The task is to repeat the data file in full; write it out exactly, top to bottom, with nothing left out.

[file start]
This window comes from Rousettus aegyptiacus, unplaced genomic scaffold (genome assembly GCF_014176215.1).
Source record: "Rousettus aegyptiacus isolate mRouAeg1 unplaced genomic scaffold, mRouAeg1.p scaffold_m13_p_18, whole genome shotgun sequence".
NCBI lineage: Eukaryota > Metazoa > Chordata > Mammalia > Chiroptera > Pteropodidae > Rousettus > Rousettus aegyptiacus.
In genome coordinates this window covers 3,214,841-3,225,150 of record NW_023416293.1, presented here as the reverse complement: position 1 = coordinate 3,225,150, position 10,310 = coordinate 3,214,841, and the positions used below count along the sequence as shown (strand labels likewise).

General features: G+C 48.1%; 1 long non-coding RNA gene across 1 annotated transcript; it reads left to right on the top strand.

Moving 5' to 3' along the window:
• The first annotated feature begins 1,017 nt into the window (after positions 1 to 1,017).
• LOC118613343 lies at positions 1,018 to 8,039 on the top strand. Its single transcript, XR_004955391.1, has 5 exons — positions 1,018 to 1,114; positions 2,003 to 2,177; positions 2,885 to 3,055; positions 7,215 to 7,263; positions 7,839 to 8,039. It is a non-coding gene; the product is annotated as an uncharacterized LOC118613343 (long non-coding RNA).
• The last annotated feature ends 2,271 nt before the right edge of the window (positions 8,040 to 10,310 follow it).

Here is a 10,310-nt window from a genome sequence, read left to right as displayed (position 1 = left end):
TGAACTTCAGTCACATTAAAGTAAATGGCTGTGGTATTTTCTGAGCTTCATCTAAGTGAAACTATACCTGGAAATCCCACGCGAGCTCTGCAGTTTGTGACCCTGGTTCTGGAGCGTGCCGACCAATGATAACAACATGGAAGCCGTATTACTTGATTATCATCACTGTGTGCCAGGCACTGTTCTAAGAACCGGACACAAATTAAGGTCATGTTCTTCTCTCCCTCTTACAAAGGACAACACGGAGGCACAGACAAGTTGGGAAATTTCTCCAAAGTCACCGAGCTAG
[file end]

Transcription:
This window comes from Rousettus aegyptiacus, unplaced genomic scaffold (genome assembly GCF_014176215.1).
Source record: "Rousettus aegyptiacus isolate mRouAeg1 unplaced genomic scaffold, mRouAeg1.p scaffold_m13_p_18, whole genome shotgun sequence".
NCBI lineage: Eukaryota > Metazoa > Chordata > Mammalia > Chiroptera > Pteropodidae > Rousettus > Rousettus aegyptiacus.
In genome coordinates this window covers 3,214,841-3,225,150 of record NW_023416293.1, presented here as the reverse complement: position 1 = coordinate 3,225,150, position 10,310 = coordinate 3,214,841, and the positions used below count along the sequence as shown (strand labels likewise).

General features: G+C 48.1%; 1 long non-coding RNA gene across 1 annotated transcript; it reads left to right on the top strand.

Moving 5' to 3' along the window:
• The first annotated feature begins 1,017 nt into the window (after positions 1 to 1,017).
• LOC118613343 lies at positions 1,018 to 8,039 on the top strand. Its single transcript, XR_004955391.1, has 5 exons — positions 1,018 to 1,114; positions 2,003 to 2,177; positions 2,885 to 3,055; positions 7,215 to 7,263; positions 7,839 to 8,039. It is a non-coding gene; the product is annotated as an uncharacterized LOC118613343 (long non-coding RNA).
• The last annotated feature ends 2,271 nt before the right edge of the window (positions 8,040 to 10,310 follow it).

Here is a 10,310-nt window from a genome sequence, read left to right as displayed (position 1 = left end):
TGAACTTCAGTCACATTAAAGTAAATGGCTGTGGTATTTTCTGAGCTTCATCTAAGTGAAACTATACCTGGAAATCCCACGCGAGCTCTGCAGTTTGTGACCCTGGTTCTGGAGCGTGCCGACCAATGATAACAACATGGAAGCCGTATTACTTGATTATCATCACTGTGTGCCAGGCACTGTTCTAAGAACCGGACACAAATTAAGGTCATGTTCTTCTCTCCCTCTTACAAAGGACAACACGGAGGCACAGACAAGTTGGGAAATTTCTCCAAAGTCACCGAGCTAG